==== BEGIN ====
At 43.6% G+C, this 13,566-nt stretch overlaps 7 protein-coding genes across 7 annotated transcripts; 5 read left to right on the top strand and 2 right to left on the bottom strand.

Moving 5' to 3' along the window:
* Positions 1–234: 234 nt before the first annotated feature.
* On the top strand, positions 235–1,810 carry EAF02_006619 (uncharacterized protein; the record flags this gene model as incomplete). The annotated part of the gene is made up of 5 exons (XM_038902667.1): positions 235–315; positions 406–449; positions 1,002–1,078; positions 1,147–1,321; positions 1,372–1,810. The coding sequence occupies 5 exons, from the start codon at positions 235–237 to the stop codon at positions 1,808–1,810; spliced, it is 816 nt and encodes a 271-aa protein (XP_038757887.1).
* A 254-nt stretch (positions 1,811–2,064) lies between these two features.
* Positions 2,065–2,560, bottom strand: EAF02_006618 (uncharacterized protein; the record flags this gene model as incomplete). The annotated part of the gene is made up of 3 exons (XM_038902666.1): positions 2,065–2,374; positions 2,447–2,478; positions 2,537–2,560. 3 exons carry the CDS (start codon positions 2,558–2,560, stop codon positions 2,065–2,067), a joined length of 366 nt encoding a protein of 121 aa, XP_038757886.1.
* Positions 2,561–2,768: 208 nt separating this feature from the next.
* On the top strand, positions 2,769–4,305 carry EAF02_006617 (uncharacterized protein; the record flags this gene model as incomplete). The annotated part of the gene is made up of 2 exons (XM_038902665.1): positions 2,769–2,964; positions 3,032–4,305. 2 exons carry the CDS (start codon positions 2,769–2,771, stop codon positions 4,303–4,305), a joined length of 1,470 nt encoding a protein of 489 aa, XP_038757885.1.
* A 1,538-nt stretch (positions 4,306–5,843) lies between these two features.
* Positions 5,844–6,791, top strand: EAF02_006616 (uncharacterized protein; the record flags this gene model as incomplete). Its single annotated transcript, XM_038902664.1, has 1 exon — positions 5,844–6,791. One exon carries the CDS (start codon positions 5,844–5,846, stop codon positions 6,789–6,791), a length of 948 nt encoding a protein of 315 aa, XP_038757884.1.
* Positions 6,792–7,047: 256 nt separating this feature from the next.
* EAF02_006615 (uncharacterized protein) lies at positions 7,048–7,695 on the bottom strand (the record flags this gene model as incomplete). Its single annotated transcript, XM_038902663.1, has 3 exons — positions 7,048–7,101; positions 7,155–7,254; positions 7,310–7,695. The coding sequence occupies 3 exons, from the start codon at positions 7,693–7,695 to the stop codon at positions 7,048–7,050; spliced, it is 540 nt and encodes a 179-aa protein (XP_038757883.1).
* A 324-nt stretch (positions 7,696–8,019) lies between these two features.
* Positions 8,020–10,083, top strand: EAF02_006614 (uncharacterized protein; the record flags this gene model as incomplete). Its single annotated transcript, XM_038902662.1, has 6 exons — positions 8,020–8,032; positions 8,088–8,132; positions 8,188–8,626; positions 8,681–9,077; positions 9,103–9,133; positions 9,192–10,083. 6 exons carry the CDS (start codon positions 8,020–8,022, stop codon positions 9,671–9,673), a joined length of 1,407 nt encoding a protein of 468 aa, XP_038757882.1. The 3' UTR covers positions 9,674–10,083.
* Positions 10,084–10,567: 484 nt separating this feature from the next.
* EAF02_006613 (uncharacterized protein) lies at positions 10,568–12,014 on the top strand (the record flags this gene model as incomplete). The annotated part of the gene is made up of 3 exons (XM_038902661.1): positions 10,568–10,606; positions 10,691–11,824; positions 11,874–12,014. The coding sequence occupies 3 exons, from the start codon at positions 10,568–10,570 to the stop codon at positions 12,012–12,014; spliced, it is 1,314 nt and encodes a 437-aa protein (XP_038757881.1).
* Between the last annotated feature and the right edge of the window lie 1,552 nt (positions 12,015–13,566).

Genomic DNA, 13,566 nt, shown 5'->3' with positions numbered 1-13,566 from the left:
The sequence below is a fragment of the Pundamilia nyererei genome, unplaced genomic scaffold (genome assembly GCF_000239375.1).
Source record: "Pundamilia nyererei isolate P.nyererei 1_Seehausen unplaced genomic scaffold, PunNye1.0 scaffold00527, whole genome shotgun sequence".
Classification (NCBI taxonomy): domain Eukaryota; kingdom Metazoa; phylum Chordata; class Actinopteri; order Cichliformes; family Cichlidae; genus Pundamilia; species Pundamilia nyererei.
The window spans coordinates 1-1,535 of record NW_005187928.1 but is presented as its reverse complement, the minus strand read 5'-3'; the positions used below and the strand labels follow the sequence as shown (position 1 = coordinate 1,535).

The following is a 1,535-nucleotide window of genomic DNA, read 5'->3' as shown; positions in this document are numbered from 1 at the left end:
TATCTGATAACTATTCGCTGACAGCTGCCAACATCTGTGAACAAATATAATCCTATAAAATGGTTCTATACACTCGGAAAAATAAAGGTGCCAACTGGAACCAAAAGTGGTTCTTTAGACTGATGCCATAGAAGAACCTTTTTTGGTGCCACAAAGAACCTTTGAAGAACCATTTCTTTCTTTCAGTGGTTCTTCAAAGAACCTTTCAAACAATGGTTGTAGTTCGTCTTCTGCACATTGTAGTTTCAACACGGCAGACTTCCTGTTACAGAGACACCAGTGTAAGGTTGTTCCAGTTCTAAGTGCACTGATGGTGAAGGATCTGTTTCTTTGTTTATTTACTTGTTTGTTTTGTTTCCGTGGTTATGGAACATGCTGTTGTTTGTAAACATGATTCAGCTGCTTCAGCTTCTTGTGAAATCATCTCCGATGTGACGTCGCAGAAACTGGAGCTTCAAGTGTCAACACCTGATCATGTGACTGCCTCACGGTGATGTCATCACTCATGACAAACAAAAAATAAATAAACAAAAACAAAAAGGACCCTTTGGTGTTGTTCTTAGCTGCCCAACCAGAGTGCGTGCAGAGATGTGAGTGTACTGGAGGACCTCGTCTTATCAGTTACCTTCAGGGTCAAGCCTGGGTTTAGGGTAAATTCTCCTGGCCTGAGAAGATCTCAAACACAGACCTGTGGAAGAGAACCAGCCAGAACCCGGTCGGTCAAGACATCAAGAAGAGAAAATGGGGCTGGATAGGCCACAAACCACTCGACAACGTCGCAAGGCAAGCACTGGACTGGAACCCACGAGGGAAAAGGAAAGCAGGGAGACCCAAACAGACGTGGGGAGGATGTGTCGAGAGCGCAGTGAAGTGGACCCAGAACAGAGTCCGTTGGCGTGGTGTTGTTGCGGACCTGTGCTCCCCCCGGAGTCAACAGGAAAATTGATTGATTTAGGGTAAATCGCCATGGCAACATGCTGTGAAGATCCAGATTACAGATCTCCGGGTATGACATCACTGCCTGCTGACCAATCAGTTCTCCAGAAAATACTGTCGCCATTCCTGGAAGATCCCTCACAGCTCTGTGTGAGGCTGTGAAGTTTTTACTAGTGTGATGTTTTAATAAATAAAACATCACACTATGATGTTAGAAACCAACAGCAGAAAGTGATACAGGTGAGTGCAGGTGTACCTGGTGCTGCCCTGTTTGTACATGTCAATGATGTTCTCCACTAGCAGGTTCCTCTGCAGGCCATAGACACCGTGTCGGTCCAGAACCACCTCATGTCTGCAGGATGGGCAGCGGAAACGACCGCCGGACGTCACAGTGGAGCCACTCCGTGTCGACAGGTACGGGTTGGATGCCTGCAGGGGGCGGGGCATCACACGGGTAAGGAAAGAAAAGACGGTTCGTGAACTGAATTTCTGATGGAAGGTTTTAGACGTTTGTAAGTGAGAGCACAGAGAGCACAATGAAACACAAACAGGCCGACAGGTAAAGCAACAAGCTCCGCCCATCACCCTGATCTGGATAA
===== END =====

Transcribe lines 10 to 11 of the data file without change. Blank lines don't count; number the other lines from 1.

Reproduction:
* Positions 5,844–6,791, top strand: EAF02_006616 (uncharacterized protein; the record flags this gene model as incomplete). Its single annotated transcript, XM_038902664.1, has 1 exon — positions 5,844–6,791. One exon carries the CDS (start codon positions 5,844–5,846, stop codon positions 6,789–6,791), a length of 948 nt encoding a protein of 315 aa, XP_038757884.1.
* Positions 6,792–7,047: 256 nt separating this feature from the next.